Filipino poet hits the road to highlight rare disease

Males from the island of Panay in the Philippines suffer from the body movement genetic disorder
Filipino poet hits the road to highlight rare disease

Policemen escort poet J.P. Anthony Cunada on his arrival in Iligan City in the southern Philippines on July 9. (Photo by Divina Suson)

Despite suffering from debilitating X-linked dystonia-parkinsonism (XDP), Filipino poet and lawyer J.P. Anthony Cunada decided to ride his bicycle to the south of the sprawling archipelago.

His aim is to increase awareness of the disease that is geographically centered on his triangle-shaped home island of Panay, population 4.5 million, in the nation's central region.

Cunada hopes to spur efforts to find a cure for the chromosomal disorder, including through sufferers donating samples of their blood and brain tissue for research.

"I want to be the last person to have dystonia in this generation," he told ucanews.com.

Parkinsonism refers to a range of abnormalities including tremors, slow movements, rigidity and a shuffling gait. A pattern of muscle contractions known as dystonia can develop.

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Cunada, 37, left capital Manila on the northern main island of Luzon on June 30 for the two-week ride south.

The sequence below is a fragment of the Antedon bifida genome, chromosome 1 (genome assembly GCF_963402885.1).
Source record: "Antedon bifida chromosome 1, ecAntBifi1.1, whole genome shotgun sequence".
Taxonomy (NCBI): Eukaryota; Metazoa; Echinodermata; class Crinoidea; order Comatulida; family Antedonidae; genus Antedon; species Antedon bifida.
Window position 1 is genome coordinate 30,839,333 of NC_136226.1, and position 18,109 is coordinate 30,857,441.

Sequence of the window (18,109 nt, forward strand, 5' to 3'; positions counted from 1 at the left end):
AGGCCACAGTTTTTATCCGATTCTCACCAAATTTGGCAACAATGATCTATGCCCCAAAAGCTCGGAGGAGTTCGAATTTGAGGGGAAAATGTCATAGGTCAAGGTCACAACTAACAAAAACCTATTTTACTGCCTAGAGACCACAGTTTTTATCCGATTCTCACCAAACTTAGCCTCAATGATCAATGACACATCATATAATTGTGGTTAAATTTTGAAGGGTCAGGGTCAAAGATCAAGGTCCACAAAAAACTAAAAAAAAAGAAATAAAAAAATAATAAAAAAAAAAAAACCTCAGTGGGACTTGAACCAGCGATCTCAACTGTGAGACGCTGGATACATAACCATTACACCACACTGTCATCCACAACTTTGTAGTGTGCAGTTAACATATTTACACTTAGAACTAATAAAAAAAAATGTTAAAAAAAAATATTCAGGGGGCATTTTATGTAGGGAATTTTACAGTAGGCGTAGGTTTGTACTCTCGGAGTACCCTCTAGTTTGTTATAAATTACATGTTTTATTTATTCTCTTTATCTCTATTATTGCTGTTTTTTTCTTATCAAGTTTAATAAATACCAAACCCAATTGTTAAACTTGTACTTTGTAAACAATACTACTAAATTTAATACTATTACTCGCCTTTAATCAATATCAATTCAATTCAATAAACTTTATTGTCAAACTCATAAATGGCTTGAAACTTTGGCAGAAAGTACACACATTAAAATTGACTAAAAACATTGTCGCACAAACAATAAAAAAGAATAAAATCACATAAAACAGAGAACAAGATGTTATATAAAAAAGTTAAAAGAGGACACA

While he was able to obtain funding for a specialized US$40,000 procedure to lessen the effects of the disorder, few poor people on Panay have this option.

For temporary relief, a patient can undergo deep brain stimulation involving the insertion of electrodes.

The disease often strikes in middle age and commonly takes about five years to fully develop.

Cunada expressed hope that a cure will be found in the next 10 years.

However, scientists need more data in order to fast-track research and this is where it becomes important for suffers to collaborate, including by providing blood and tissue for analysis.

Genetic mapping of families on Panay is seen as crucial for improving therapy techniques based on a better understanding of the origin and causes of the disease.

The private Sunshine Care Foundation in the Philippines is supporting the scientific extraction of genetic material from brain matter.

When Cunada first learned he had the disorder, he wanted to die after witnessing immense suffering within his extended family.

Women carry the disorder but seldom develop symptoms.

"My mother had four brothers, three of whom died due to dystonia," Cunada said.

In 2014, his own eldest brother, aged 44, also succumbed. "I saw his suffering," the lawyer said.

All cases investigated so far have been linked to Filipino ancestry, suggesting a single founder and genetic homogeneity.

The prevalence in the Philippines has been estimated at 1/322,000 but as high as 1/4,000 among males in Capiz province in the northeast of Panay.

Out of 800 dystonia patients, 300 have already died. And of the 500 still alive, only 50 have been able to undergo remedial procedures.

"It is an ugly, painful disease," Cunada said.

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